US Federal Reserve Report – Mexico’s New Banking Measures Aim to Help Entrepreneurs

The overhaul of Mexico’s banking laws, enacted as part of President Enrique Peña Nieto’s wide-ranging economic and business structural changes, could address the banking system’s greatest weakness: the availability of credit for small- and medium-sized business, while enhancing regulatory oversight and transparency.

Arguably the banking system’s greatest weakness involves small and medium-sized businesses’ difficulty obtaining credit. Only 32 percent of all established “formal” businesses in Mexico have arranged financing via either a loan or line of credit, according to the World Bank’s Enterprise Survey. By comparison, a rate of 80 percent is prevalent in Chile and 66 percent in Brazil. For small and medium-sized businesses, the situation is worse—18 percent of formal businesses with fewer than 20 employees have access to regular financial channels in Mexico, compared with 73 percent in Chile and 43 percent in Brazil.


Instead, both large and small Mexican businesses rely on their suppliers for financing. A recent academic study found that when compared with similar firms without credit access, small and medium-sized businesses with the ability to obtain any type of formal financing were better able to grow and increase employment. And, to the extent that access to credit helps firms grow, the economy as a whole realizes productivity gains, by absorbing workers from less productive enterprises, expanding the capital stock and achieving efficiency gains within individual firms.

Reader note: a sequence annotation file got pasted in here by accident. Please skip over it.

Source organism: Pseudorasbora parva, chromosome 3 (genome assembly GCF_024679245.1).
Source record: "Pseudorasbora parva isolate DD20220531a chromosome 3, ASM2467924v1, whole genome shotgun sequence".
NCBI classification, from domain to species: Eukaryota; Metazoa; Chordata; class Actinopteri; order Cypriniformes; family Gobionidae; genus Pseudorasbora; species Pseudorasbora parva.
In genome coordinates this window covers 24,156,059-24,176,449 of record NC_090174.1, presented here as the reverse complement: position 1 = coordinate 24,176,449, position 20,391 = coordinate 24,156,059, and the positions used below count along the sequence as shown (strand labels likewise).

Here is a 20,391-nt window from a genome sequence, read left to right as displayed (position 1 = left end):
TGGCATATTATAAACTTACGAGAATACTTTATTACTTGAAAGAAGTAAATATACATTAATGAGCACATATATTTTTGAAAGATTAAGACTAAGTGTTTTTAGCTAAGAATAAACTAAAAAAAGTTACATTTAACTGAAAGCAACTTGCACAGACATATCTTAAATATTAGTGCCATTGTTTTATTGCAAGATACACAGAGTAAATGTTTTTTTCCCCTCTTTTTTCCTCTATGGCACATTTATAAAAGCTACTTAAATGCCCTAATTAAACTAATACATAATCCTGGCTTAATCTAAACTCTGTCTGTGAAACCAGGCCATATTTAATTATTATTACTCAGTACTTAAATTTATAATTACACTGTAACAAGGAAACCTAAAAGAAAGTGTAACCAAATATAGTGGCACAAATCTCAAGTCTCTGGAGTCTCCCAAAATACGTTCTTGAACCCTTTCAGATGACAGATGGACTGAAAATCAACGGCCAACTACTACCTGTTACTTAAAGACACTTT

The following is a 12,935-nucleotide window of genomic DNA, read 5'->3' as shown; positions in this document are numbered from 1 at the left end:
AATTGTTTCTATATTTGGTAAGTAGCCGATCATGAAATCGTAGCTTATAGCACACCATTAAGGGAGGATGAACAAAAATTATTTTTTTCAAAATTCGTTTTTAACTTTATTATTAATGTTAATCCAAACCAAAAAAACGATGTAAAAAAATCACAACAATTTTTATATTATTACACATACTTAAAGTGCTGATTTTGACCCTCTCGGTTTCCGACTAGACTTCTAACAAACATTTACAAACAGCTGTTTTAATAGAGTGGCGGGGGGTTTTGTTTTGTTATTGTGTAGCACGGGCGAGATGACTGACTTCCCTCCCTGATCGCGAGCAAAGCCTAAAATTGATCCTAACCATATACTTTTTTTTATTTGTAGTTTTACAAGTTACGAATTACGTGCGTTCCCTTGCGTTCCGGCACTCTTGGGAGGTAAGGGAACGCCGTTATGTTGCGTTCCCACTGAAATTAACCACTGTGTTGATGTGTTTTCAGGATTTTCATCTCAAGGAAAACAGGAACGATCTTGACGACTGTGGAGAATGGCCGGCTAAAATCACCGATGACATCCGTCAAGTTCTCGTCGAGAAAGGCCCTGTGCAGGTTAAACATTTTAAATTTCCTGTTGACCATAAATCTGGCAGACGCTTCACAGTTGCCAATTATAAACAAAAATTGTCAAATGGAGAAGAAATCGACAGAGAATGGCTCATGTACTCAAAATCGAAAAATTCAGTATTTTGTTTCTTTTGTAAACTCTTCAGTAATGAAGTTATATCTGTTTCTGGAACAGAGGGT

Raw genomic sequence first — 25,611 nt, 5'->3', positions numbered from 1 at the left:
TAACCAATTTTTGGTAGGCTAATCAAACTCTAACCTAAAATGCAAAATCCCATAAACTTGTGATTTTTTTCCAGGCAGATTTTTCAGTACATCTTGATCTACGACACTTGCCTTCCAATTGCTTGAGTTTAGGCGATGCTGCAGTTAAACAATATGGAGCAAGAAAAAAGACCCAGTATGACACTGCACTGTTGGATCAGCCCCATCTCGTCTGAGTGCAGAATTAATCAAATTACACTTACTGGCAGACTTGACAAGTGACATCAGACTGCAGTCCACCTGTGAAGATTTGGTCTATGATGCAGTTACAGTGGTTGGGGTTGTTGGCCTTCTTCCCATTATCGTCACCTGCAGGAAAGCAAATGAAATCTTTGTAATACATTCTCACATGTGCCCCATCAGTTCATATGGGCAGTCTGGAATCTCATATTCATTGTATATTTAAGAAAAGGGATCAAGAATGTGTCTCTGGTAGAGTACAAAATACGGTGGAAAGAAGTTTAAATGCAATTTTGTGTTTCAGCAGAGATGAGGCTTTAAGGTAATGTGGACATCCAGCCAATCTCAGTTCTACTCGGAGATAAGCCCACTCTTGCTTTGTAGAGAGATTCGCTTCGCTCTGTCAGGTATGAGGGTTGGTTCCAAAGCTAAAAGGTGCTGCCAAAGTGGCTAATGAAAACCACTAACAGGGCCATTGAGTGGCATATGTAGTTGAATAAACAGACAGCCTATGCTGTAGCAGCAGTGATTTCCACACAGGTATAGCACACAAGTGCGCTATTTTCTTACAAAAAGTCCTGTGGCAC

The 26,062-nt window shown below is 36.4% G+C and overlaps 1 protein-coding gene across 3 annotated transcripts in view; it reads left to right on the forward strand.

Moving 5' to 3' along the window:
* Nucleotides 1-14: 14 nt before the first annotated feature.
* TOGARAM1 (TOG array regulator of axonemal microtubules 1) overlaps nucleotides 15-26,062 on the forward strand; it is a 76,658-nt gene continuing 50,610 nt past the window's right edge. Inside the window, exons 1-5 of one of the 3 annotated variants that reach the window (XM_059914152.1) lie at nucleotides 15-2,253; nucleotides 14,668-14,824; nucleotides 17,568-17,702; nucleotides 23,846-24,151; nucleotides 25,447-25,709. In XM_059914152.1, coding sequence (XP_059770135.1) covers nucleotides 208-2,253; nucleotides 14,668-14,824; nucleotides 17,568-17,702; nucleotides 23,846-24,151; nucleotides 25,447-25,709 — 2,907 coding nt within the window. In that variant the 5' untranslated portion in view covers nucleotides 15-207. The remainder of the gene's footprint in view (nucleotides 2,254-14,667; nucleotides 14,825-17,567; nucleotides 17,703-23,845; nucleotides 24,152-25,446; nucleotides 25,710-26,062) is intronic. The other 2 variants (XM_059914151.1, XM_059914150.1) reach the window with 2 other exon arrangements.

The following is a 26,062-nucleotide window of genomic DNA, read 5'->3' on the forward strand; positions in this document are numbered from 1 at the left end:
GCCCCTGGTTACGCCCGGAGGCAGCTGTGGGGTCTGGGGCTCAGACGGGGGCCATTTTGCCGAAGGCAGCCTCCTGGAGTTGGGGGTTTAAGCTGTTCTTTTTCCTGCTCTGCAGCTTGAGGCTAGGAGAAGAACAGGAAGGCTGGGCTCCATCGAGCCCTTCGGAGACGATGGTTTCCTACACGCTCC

Although the financial overhaul should help spread financial services and encourage economic development within Mexico, it does not address all the structural weaknesses impeding the development of the financial system. A high level of informality is the biggest issue.

Workers and businesses in the informal sector operate outside the regulatory umbrella and generally are unable to document their income or payment history. As a result, access to credit mostly occurs informally, such as from family or friends. Close to 60 percent of the country’s workers are employed outside the formal sector, and informal economic activity totals approximately 30 percent of GDP, according to estimates by Mexico’s National Institute of Statistics, Geography and Informatics.

Recovering collateral is yet another impediment to credit access. On average, it takes commercial banks three years to repossess a house after its mortgage has become delinquent. In some cases, the process can run 10 years.

The financial sector is anticipated to function as a more effective development tool. The goal is to establish a virtuous cycle allowing more Mexicans to acquire the necessary resources to make their business plans a reality and establish productive enterprises in the formal market, creating quality jobs and sustainable future growth.

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SOURCE: US Federal Reserve Bank Of Dallas